[12] Id.

[13] Thjb. L No. 100-360,102 Stat. 702 (1988). See notes 70-74 and accompanying text

[14] Medicare Catastrophic Coverage Repeal Act of 1989, Pub. L. No. 101-234, 103 Stat. 1979(1989).

[15] H.R. 3600/S.1757, 103d Cong., 2d Seas. (1994). See notes 56-69 and accompanying text.

[16] See notes 43-55 and accompanying text.

[17] willy~ Linda C. Higgins, Off-lahel Rx: Insurers Starting to Balk MED. WORLD NEWS, Oct. 24,1988, at22.

[18] Private insurers may even defer to Medicare determinations for coverage decisions. ~, ~ Bechtold v. Physicians Health Plan, 19 F.3d 322(7th Cir. 1994).

[19] ~ g~~fly Terry S. Coleman, U~E&fr ~xmAm.Ba~1g.Baim~1ra~menLkEI, 44FOODDRUGCOSM. U. 99(1990).

[20] There are a number of different terms used for insurers which distribute Medicare and Medicaid finids (carriers, intermediaries, and in some cases liMOs and other managed care organizations). Rather than parse these words into their specific technical meanings, I use carrier and fiscal intermediary interchangeably.

[21] The Medicare program as a whole is codified at 42 U.S.C.A. §* 1395-1395ccc (West Supp. 1994). Part A is described primarily at 42 U.S.C.A.I~ 1395c-1395i-4 (West Supp. 1994), while Part B is at 42 U.S.CA. §§ 1395j-1 395w-4 (West Supp. 1994).

[22] Compendia include: (a) the U.S. Pharmacopoeia, (b) the Natiouial Formulary, (c) the U.S. Homeopathic Pharmacopoeia, (d) AMA Drug Evaluations, and (e) Accepted Dental Therapeutics. Medicare and Medicaid Guide(CCH) ∂ 1223 (Aug. 4,1994). This is essentially an updated version of the list given at 42 U.S.C.A. 5 1395x(tXl) (West Supp. 1994).

[23] 42 U.S.C.A. § 1395x(tXl) (West Supp. 1994).

[24] Medicm and Medicaid Guide (CCII) ∂1223 (Aug. 4,1994). These are the "Omup C" drugs.

[25] 42 U.S.CA § 1395x(tX2) (West Supp. 1994). S~ahaQ Medicare and Medicaid Guide (CCH) ∂ 27,201 (Aug. 28, 1994).

[26] 42 U.S.C.A. § 1395y(aX 1) (West Supp. 1994).

[27] 42 CFR 5409.13 (1993).

[28] Medicare and Medicaid Guide (CCH) ∂ 1223 (Aug. 4,1994).

[29] y~ ~ Coleman, supra -- ~ at ~

[30] Medicare and Medicaid Guide (CCII) ∂ 3126 (Nov. 3,1994).

[31] 42 U.S.C.A. § 1395x(tX2) (West Supp. 1994). ~al~ Medicare and Medicaid Guide (CCII) ∂ 27,201 (Aug. 28, 1994).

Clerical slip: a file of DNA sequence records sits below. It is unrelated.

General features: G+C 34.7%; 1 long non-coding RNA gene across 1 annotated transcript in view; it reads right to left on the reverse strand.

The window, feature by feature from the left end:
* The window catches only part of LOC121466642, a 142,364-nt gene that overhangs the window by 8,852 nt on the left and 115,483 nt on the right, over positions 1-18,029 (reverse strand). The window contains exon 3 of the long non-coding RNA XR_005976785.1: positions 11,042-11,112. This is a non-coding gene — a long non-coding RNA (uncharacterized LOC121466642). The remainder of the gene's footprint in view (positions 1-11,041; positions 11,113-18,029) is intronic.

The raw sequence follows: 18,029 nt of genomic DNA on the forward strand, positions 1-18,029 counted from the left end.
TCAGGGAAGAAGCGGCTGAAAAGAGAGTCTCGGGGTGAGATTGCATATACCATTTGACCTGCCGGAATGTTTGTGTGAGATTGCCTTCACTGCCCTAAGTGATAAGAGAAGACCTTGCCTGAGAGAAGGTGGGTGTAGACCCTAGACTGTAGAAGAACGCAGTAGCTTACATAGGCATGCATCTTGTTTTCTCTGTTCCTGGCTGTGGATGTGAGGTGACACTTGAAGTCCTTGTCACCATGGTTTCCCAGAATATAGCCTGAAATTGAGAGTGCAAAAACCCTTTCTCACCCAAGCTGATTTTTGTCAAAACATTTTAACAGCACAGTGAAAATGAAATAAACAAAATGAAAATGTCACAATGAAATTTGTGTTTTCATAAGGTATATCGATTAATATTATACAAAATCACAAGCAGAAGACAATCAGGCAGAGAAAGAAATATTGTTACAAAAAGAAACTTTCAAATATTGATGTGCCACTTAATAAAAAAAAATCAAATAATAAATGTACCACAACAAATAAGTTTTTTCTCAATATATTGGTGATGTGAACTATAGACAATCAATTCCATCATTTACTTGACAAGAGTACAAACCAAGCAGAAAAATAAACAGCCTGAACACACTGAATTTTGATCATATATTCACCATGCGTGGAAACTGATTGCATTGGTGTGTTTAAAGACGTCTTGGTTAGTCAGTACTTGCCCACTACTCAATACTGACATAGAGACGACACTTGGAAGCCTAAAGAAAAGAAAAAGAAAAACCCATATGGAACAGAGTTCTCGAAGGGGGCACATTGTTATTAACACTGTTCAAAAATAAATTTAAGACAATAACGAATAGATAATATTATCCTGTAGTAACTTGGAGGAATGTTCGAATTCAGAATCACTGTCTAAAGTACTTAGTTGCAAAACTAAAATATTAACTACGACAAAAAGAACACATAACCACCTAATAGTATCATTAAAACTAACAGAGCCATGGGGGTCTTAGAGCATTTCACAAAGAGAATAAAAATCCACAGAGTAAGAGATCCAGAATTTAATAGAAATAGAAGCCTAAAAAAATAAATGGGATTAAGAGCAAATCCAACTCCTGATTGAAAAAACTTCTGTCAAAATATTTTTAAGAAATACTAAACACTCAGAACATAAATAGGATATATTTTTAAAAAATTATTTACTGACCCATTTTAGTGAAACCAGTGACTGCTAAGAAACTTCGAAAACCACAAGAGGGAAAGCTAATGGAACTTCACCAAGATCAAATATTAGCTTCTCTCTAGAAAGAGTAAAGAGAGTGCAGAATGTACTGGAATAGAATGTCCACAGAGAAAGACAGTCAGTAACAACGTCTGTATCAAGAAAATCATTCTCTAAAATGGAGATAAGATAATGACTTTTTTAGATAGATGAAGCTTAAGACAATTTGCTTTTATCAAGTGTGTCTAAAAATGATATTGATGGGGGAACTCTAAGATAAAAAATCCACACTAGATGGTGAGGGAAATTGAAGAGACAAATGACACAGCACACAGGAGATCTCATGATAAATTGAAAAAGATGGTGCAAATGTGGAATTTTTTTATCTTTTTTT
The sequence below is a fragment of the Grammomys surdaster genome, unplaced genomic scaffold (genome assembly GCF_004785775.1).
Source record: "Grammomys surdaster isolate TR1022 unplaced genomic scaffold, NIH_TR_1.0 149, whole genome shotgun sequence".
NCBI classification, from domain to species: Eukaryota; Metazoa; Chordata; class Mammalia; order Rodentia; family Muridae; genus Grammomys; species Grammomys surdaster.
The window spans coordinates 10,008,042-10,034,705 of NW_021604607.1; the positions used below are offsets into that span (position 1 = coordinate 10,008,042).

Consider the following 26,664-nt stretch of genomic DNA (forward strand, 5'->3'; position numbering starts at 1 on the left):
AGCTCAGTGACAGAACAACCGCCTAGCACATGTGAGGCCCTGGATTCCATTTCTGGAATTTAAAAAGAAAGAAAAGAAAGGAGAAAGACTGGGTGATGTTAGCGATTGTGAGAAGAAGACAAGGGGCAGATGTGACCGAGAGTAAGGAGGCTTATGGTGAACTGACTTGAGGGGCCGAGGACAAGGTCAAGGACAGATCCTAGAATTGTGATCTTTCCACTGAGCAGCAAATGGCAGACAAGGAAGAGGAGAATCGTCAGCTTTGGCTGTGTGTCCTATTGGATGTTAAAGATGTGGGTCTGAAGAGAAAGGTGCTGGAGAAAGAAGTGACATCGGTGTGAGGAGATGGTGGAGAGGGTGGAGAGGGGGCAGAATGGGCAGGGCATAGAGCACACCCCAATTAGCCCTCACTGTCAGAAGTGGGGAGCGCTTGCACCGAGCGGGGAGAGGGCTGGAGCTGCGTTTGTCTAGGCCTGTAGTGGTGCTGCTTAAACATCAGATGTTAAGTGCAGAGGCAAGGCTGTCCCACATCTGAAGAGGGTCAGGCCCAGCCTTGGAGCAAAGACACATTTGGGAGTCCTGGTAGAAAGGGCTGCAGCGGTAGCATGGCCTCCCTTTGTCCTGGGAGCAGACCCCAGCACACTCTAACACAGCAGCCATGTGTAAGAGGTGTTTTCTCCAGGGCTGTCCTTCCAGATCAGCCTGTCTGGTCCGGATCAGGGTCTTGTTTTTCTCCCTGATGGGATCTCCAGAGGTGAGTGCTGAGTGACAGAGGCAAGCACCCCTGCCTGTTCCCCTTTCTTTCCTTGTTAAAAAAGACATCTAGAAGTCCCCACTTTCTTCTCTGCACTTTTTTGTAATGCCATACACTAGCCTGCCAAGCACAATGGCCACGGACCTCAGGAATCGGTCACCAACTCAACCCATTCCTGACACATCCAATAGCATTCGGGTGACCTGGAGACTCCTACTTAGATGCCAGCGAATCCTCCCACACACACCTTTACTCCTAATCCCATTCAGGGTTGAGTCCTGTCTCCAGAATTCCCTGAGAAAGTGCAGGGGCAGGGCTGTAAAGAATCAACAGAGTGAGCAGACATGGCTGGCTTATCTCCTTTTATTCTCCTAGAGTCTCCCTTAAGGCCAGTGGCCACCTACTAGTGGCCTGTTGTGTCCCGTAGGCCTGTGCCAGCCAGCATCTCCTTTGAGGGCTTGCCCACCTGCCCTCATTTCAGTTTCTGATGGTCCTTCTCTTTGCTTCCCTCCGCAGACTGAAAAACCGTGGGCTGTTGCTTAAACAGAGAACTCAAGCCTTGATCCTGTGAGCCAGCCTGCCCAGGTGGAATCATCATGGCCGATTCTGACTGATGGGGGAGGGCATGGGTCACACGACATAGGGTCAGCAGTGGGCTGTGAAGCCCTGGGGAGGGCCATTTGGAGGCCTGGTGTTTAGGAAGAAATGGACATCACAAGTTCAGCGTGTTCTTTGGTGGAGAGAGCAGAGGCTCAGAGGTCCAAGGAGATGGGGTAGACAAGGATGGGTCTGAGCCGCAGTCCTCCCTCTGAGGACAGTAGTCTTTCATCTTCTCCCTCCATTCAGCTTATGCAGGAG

[32] 42 U.S.C.A. § 1395x(sX2) (West Supp. 1994).

[33] 2l U.S.C.A. § 355.

[34] Under § 703(cX3) of the Drug Amemiments of 1968, Pub. L 87-78 1 (1962).

[35] 42 U.S.C.A. § 1395y(c) (West Supp. 1994).

[36] M~li~ and Mudicaid Guide (CCII) ∂ 1223 (Aug. 4,1994).

[37] A number of cases have been litigated contesting HCFA's determination of whether a drug was "reasonable and necessary." ~, ~, Friedrich v. H.H.S., 894 F.2d 829(6th Cir. 1990) (rejecting plaintiffs claim that Medicare decision not to cover chelation was in contravention of the reasonable and necessary standard); Pulmocare Pharm. v. Sullivan. CV No. 91-1291-PA, 1992 U.S. Dist. LEXIS 14528 (D. Ore. l992Xupholding HCFA decision to not reimburse drug after FDA notified company of its lack of approval); National Council of Senior Citizens v. Hams, No. 80-157, MEDICARE ANDMEDICAID GUIDENEWDEV. ∂30,636,(D.D.C. Aug.27, 1980) (upholding HCFA decision to reimburse despite FDA action questioning effectiveness. This predated HCFA regulations that would now require action). In all of these cases, the court upheld HCFA's determination of what is and is not reasonable and necessary. ~g Hultmian v. Weinberger, 495 F.2d 1276(1974) (holding that the Secretary may not deny coverage retroactively when he believes the utilization review committee did not function properly).